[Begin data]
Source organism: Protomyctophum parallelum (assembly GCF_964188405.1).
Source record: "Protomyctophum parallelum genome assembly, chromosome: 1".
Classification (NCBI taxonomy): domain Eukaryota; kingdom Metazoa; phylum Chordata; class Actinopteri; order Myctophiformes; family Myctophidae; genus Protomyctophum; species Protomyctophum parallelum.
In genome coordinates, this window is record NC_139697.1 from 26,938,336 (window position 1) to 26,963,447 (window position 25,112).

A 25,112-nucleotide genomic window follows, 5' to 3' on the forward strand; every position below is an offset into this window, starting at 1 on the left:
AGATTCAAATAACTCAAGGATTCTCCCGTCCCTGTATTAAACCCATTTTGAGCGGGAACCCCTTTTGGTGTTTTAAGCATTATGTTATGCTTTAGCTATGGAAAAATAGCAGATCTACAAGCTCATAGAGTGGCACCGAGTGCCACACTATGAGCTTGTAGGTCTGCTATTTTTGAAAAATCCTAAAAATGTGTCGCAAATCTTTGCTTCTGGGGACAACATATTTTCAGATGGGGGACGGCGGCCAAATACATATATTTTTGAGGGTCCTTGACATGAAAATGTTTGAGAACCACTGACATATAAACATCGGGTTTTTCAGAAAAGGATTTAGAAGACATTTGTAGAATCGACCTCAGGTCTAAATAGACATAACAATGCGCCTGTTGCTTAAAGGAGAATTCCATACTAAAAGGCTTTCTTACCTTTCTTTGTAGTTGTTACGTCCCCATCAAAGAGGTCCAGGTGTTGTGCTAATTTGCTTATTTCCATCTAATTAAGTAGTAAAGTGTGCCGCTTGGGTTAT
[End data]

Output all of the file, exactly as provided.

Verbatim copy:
Source organism: Protomyctophum parallelum (assembly GCF_964188405.1).
Source record: "Protomyctophum parallelum genome assembly, chromosome: 1".
Classification (NCBI taxonomy): domain Eukaryota; kingdom Metazoa; phylum Chordata; class Actinopteri; order Myctophiformes; family Myctophidae; genus Protomyctophum; species Protomyctophum parallelum.
In genome coordinates, this window is record NC_139697.1 from 26,938,336 (window position 1) to 26,963,447 (window position 25,112).

A 25,112-nucleotide genomic window follows, 5' to 3' on the forward strand; every position below is an offset into this window, starting at 1 on the left:
AGATTCAAATAACTCAAGGATTCTCCCGTCCCTGTATTAAACCCATTTTGAGCGGGAACCCCTTTTGGTGTTTTAAGCATTATGTTATGCTTTAGCTATGGAAAAATAGCAGATCTACAAGCTCATAGAGTGGCACCGAGTGCCACACTATGAGCTTGTAGGTCTGCTATTTTTGAAAAATCCTAAAAATGTGTCGCAAATCTTTGCTTCTGGGGACAACATATTTTCAGATGGGGGACGGCGGCCAAATACATATATTTTTGAGGGTCCTTGACATGAAAATGTTTGAGAACCACTGACATATAAACATCGGGTTTTTCAGAAAAGGATTTAGAAGACATTTGTAGAATCGACCTCAGGTCTAAATAGACATAACAATGCGCCTGTTGCTTAAAGGAGAATTCCATACTAAAAGGCTTTCTTACCTTTCTTTGTAGTTGTTACGTCCCCATCAAAGAGGTCCAGGTGTTGTGCTAATTTGCTTATTTCCATCTAATTAAGTAGTAAAGTGTGCCGCTTGGGTTAT